Your RDA of Irony

The Name Game

February 3, 1867:  Mutsuhito Begins His Nameless Reign

Happy 143rd anniversary to Japan’s Emperor Mutsuhito. He actually was the Mikado when Gilbert and Sullivan wrote the operetta. Aside from not ordering ninjas to assassinate the D’Oyly Carte Company, Mutsuhito should be remembered for two remarkable achievements.

First, during his reign (1867-1912), Japan transformed itself from a feudal backwater into a world power. It mastered four centuries of industrial developments and military advances in just four decades. In 1853, during his father’s reign, Japan had capitulated to a squadron of gunboats from a third-rate power known as the United States. By 1905, after humiliating China and Russia in a series of wars, Japan was the master of East Asia. And in 1941…well, that may have been overreaching.

Second, even more remarkably, Mutsuhito never married into Queen Victoria’s family. How many royal lines can say that!

So, why haven’t you heard of Mutsuhito? Because no one calls him that. It was his name but the Japanese have a strange custom. When an Emperor dies, his reign is given an official title and the Emperor is then known only by that name. Upon his death, he and his reign were named Meiji. It means “Enlightened Rule.” And historians refer to him as that.

Remember his grandson Hirohito? Well, you shouldn’t. He now is officially known as Showa, “Enlightened Peace.”

Imagine if we applied that custom to our presidents, renaming them for their era. So our last eight presidents would be officially designated as Watergate, Pardon, Hostages, Glasnost, Kuwait, Monica, Catastrophe and Hope Cleanup.

  1. Bob Kincaid says:

    Well-named, Eugene, although I prefer the Google name for the last administration: “Miserable Failure.” Maybe that’s the future: google search terms as the names of administrations. As for Carter, I also like “HeTriedToTellUs” for his energy speech, in which, had we followed it, lay the seeds of NOT enduring so much of what’s transpired in the presidencies since.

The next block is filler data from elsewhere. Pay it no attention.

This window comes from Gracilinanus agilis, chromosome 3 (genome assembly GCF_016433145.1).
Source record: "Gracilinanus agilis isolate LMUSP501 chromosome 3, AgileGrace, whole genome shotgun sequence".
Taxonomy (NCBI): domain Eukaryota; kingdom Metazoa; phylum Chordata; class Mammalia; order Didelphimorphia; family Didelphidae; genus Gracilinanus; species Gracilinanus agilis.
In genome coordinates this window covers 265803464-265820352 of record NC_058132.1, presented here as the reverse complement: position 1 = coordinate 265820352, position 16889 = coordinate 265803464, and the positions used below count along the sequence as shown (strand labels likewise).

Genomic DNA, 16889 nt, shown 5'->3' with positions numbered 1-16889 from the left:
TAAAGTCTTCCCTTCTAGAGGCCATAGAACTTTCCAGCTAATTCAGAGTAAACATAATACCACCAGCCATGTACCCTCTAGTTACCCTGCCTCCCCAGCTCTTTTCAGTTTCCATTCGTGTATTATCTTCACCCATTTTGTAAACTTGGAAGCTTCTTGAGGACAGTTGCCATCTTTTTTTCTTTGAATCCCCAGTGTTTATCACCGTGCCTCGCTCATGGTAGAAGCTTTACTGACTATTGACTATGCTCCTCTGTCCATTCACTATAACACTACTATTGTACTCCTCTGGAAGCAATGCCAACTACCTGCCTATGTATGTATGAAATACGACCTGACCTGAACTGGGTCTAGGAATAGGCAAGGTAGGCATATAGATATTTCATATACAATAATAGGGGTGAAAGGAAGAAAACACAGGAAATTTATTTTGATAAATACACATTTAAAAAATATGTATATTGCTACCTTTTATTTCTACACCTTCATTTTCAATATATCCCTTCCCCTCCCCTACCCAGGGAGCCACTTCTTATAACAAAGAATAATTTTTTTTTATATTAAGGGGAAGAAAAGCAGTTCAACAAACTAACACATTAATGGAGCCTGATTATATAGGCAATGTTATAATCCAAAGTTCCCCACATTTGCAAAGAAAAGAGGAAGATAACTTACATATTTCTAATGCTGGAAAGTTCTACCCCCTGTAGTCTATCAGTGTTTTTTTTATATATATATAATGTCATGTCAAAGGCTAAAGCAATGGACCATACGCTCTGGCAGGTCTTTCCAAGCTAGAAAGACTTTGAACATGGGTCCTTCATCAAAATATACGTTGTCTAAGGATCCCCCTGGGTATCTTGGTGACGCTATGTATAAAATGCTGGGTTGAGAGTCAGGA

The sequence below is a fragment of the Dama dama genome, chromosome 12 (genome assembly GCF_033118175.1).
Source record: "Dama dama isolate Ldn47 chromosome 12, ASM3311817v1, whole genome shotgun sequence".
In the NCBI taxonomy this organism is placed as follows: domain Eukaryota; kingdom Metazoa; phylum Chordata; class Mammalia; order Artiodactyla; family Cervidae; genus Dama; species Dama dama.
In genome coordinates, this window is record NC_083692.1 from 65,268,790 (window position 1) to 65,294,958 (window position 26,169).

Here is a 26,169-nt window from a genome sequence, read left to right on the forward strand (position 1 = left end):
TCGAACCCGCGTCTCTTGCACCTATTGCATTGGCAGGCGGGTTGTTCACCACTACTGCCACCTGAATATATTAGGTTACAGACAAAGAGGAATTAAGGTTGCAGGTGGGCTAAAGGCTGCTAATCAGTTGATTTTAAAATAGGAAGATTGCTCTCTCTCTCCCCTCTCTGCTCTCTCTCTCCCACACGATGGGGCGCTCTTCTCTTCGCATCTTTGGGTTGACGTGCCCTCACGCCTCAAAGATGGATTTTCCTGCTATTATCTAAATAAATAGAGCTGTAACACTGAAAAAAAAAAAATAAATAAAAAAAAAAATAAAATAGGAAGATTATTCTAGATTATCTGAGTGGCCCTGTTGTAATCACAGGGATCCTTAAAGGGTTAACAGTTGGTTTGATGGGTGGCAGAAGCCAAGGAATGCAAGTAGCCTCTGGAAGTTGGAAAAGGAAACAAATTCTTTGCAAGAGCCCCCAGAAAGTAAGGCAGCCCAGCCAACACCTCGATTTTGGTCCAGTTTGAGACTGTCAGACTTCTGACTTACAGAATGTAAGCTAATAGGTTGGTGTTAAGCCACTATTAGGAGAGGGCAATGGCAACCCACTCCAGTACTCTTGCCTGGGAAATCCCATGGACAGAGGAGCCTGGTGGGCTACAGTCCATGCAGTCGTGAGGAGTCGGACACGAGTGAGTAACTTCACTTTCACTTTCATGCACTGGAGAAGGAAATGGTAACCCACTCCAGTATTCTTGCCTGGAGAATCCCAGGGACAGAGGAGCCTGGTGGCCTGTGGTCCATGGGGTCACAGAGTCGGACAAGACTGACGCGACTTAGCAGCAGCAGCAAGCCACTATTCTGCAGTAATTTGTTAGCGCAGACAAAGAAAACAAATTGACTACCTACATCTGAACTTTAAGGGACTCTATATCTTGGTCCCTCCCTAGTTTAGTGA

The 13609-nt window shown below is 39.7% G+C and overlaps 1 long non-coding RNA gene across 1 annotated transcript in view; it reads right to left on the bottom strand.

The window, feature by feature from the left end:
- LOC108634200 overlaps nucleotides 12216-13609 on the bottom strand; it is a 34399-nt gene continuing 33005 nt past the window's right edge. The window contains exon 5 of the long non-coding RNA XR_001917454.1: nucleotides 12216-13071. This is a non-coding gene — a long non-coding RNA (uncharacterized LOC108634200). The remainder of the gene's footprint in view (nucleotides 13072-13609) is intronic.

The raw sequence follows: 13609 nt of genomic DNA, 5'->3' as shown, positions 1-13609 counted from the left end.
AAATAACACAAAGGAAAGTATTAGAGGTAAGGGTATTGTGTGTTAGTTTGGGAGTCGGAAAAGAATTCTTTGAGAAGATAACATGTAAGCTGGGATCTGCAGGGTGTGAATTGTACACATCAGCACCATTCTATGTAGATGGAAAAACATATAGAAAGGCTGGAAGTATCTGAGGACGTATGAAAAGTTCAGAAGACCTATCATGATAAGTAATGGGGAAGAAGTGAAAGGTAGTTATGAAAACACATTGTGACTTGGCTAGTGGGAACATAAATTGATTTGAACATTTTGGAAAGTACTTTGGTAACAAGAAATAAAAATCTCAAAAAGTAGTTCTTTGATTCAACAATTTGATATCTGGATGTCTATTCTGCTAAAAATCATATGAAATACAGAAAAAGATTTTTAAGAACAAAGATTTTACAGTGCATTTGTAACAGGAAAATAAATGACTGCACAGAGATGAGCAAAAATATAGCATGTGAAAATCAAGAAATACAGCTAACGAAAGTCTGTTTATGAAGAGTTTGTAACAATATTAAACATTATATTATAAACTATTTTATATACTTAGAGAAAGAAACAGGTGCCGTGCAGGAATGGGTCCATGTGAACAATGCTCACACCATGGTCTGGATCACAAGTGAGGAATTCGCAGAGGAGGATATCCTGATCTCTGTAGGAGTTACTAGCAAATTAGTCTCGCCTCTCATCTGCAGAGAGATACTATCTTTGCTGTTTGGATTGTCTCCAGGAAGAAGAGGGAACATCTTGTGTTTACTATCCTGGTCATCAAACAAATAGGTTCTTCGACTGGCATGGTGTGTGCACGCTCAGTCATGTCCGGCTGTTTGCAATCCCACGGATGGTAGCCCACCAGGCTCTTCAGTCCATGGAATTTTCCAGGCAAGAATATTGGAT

“Glasnost?” Nah. I like “Doddering Jingoism” better. Or perhaps “October Surprise.”

    And what gives with “143th”? If it was anyone but you, Eugene, I’d blow past it, but I know you take editorial notes well and graciously.

    B-T-W: I’ve embarked on reading a historical novel of some promise. “The Memoirs of Hadrian.” So far, it’s a good, if brooding read.

    • Eugene Finerman says:

      Dear Bob,

      143th? Ouch. Yes, getting the math right I sacrificed the grammar. You can’t expect me to manage both!

      The Japanese imperial reigns only have a one word title, so I was adhering to that rule. Otherwise, I might designated the last eight administrations as President Lecter, Well-Meaning Bumbler, Well-Meaning Incompetent, Fatuous Charmer, Noblesse No-Oblige, Sexy Sociopath, Smirking Catastrophe, and Hopeful Cleanup.


  2. Michael says:

    I think the Presidential naming efforts so far have ignored the brand management aspects (or irony) of naming Hirohito and his reign Enlightened Peace. Hirohito ascended to the throne during a period (the 1920s) best remembered in Japan for political assssinations (not of the merely reputational variety) and debates between factions wishing to expand the Empire by attacking to the North (the Kodoha wanted to take on Russia) or the South (the Toseiha thought China the better target). Ensuing examples of enlightened peace included the invasion of Manchuria, the Rape of Nanking, Pearl Harbor, the placid Greater East Asian Co-Prosperity Sphere, and impressively sized naval battles in the aptly named Pacific Ocean.

    In that spirit I give you: Enlightened Justice, Over-flowing Creativity, Everlasting Strength, Deep Compassion, (I’ll come back to Bush 41), Admirable Self-Restraint, and Deep Reflection. I don’t believe our current President can be aptly named yet. The Greeks believed that no man could truly be called happy until he died and his entire story known. Likewise, a President can’t be aptly named until he’s gone from being a lame duck to a dead duck.

    And Bush 41? He already gave us two great ironic monickers himself: The Environmental President and the Education President.

    • Eugene Finerman says:


      Regarding the Preppie Supreme, I think that history will remember George Herbert Walker Bush with this heartfelt title: Wish He Had Mumps.


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